Harrison was voted the "dirtiest player" in the NFL by his peers according to a 2004 poll conducted by Sports Illustrated. In 2006, Harrison once again topped the "dirtiest player" voting by 361 other NFL players.[11] In 2008, NFL coaches awarded the title to Harrison in an anonymous poll conducted by ESPN.[12] He has also been fined and suspended multiple times, and as of 2002, had racked up over $200,000 in fines by the NFL. A notable suspension occurred in 2002 after a helmet-to-helmet hit on the Oakland Raiders' Jerry Rice.

Accomplishments and records[edit]

NFL career statistics[edit]

Legend
Won the Super Bowl
Bold Career high

Regular season[edit]

Year Team GP Tackles Fumbles Interceptions
Cmb Solo Ast Sck FF FR Int Yds Avg Lng TD PD
1994 SD 15 3 0 3 0.0 0 0 0 0 0.0 0 0 0
1995 SD 11 25 21 4 0.0 0 0 5 22 4.4 17 0 5
1996 SD 16 124 104 20 1.0 1 1 5 56 11.2 29 0 13
1997 SD 16 131 95 36 4.0 1 2 2 75 37.5 75 1 8
1998 SD 16 113 87 26 4.0 1 0 3 42 14.0 21 0 11
1999 SD 6 41 30 11 1.0 1 0 1 0 0.0 0 0 8
2000 SD 14 107 90 17 3.5 2 1 2 51 25.5 22 0 13
2001 SD 16 126 100 26 6.0 1 0 6 97 16.2 63 1 17
2002 SD 13 86 67 19 2.0 2 0 2 2 1.0 2 0 7
2003 NE 16 126 92 34 3.0 1 1 3 0 0.0 2 0 11
2004 NE 16 138 94 44 3.0 3 0 2 12 6.0 12 0 8
2005 NE 3 15 11 4 0.0 0 0 0 0 0.0 0 0 1
2006 NE 10 50 35 15 1.0 1 1 1 2 2.0 2 0 3
2007 NE 12 68 54 14 2.0 1 0 1 2 2.0 2 0 7
2008 NE 6 45 27 18 0.0 1 0 1 0 0.0 0 0 2
Career[13] 186 1,198 907 291 30.5 16 6 34 361 10.6 75 2 114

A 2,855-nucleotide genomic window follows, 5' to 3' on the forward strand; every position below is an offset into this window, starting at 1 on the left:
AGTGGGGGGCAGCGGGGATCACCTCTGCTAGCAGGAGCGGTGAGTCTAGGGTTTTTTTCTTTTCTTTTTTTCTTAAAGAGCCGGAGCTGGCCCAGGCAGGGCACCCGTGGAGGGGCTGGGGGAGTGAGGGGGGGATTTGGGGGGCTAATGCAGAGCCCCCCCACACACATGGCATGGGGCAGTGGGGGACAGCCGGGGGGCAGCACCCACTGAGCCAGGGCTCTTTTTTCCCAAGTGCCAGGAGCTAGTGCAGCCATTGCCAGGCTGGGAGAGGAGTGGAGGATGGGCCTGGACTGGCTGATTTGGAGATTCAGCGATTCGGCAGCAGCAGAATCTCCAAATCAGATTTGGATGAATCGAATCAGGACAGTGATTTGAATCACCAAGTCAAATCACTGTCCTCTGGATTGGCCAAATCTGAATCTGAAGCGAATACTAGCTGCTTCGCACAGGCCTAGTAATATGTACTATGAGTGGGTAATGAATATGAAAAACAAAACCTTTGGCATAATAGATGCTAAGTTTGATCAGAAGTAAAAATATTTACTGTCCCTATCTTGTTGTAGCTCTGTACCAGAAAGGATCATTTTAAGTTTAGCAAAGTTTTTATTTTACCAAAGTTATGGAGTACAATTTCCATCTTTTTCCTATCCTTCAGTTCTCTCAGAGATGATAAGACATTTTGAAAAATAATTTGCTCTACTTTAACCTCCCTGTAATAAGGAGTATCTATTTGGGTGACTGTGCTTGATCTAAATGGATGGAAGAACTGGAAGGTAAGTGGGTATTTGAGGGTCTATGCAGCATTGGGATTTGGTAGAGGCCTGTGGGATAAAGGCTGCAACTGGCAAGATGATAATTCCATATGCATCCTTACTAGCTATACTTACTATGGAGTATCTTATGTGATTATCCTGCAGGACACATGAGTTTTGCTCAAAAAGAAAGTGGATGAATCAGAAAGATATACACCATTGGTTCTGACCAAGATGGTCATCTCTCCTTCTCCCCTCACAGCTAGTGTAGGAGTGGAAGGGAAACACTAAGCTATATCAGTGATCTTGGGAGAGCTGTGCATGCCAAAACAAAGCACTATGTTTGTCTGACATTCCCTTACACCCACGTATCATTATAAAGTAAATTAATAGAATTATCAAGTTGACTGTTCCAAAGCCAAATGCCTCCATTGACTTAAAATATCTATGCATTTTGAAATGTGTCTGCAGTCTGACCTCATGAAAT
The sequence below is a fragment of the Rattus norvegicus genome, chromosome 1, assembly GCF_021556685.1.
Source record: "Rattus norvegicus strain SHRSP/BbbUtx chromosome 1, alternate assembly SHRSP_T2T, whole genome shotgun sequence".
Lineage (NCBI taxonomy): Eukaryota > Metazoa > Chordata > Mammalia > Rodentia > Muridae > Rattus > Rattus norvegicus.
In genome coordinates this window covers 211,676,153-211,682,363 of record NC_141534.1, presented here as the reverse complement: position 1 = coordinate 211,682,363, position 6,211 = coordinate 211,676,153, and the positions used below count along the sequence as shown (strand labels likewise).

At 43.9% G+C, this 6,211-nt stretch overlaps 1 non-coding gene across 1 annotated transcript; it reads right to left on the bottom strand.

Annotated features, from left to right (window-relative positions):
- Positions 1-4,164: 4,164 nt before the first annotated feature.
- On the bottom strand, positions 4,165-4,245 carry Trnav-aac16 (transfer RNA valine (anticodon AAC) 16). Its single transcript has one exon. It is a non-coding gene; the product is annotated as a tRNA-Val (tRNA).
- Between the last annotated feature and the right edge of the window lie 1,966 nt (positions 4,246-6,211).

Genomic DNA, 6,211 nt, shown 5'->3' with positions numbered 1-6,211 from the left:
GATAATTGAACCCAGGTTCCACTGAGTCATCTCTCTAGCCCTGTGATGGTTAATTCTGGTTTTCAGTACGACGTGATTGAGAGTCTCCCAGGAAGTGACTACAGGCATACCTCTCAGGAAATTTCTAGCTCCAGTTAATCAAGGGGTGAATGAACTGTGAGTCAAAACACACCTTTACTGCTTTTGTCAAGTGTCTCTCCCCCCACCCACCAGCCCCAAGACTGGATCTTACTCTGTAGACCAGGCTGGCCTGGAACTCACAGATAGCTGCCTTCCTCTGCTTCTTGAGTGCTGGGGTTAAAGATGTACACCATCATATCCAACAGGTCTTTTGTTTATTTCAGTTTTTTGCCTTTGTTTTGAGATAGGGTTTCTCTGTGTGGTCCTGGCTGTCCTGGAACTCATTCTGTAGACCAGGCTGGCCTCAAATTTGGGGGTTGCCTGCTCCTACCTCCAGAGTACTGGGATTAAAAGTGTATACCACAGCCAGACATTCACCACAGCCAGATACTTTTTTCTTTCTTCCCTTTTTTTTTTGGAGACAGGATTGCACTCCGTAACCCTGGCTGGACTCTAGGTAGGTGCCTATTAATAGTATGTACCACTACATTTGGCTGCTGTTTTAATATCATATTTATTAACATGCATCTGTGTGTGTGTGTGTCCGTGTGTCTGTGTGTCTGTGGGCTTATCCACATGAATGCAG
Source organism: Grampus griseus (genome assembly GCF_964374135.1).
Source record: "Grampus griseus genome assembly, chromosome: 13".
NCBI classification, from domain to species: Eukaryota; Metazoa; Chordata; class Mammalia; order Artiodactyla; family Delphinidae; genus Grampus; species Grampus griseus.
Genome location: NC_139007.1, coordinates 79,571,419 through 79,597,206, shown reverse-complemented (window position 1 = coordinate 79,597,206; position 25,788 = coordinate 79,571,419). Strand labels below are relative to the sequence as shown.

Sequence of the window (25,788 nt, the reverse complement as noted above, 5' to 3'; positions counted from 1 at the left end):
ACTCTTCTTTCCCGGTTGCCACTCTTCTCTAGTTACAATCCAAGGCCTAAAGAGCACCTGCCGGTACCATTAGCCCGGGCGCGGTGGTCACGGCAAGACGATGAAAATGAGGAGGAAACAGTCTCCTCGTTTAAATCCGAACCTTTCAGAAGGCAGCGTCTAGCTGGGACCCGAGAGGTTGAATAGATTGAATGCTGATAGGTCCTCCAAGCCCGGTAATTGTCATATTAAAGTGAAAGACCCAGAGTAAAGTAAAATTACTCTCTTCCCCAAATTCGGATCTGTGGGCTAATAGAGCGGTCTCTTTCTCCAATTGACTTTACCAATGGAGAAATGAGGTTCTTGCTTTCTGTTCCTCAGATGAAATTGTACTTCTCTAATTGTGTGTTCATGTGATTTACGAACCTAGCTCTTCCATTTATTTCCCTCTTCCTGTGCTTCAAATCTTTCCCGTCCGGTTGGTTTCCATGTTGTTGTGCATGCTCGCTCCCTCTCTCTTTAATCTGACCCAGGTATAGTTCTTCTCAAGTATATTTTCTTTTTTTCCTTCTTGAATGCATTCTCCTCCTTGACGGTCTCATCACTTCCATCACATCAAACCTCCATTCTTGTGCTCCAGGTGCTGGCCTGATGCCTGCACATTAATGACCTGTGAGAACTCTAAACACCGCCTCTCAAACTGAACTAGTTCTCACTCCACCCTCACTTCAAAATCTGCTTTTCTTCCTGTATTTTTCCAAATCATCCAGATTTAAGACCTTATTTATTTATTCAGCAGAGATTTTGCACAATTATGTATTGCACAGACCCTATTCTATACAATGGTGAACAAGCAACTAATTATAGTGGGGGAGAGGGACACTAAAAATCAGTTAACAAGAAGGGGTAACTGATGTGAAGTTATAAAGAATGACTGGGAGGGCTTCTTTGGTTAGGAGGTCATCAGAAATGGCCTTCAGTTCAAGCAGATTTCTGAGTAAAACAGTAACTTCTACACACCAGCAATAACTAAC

References[edit]

  1. ^ "M Legends". Marian Catholic High School. March 26, 2006. Retrieved April 24, 2007.
  2. ^ Shapiro, Leonard (January 31, 2005). "Patriots Have a Name for Eagles' Mitchell: 'Jerk'". Washington Post. Retrieved April 24, 2007.
  3. ^ Reiss, Mike (August 7, 2006). "Harrison too". Boston.com Reiss' Pieces. Retrieved April 24, 2007.
  4. ^ "Pats' Harrison to be suspended 4 games for alleged HGH violation". ESPN.com. September 2, 2007. Retrieved August 31, 2007.
  5. ^ "Harrison statement". Boston Herald.com The Point After Blog. August 31, 2007. Retrieved August 31, 2007.
  6. ^ "Harrison report". ESPN.com. September 20, 2007. Retrieved September 17, 2007.
  7. ^ Marchman, Tim (December 28, 2015). "Rodney Harrison: HGH Will Make You Rich And Famous And Kids Shouldn't Use It". Deadspin. New York: Gizmodo Media Group. Retrieved December 2, 2018.
  8. ^ Reiss, Mike (October 22, 2008). "Spann promoted". Boston.com Reiss' Pieces. Retrieved October 22, 2008.
  9. ^ Reiss, Mike (June 3, 2009). "Highlights from Harrison". Boston.com Reiss' Pieces. Retrieved June 3, 2009.
  10. ^ Reiss, Mike (June 3, 2009). "Kraft & Belichick on Rodney Harrison". Boston.com Reiss' Pieces. Retrieved June 3, 2009.
  11. ^ "Pats' Harrison can't wash hands of dirtiest player label". ESPN.com. October 19, 2006. Retrieved April 24, 2007.
  12. ^ Sando, Mike (July 1, 2008). "Coaches validate Harrison's rep as NFL's dirtiest player". ESPN.com. Retrieved July 1, 2008.
  13. ^ "Rodney Harrison Stats". ESPN Internet Ventures. Retrieved May 6, 2014.

External links[edit]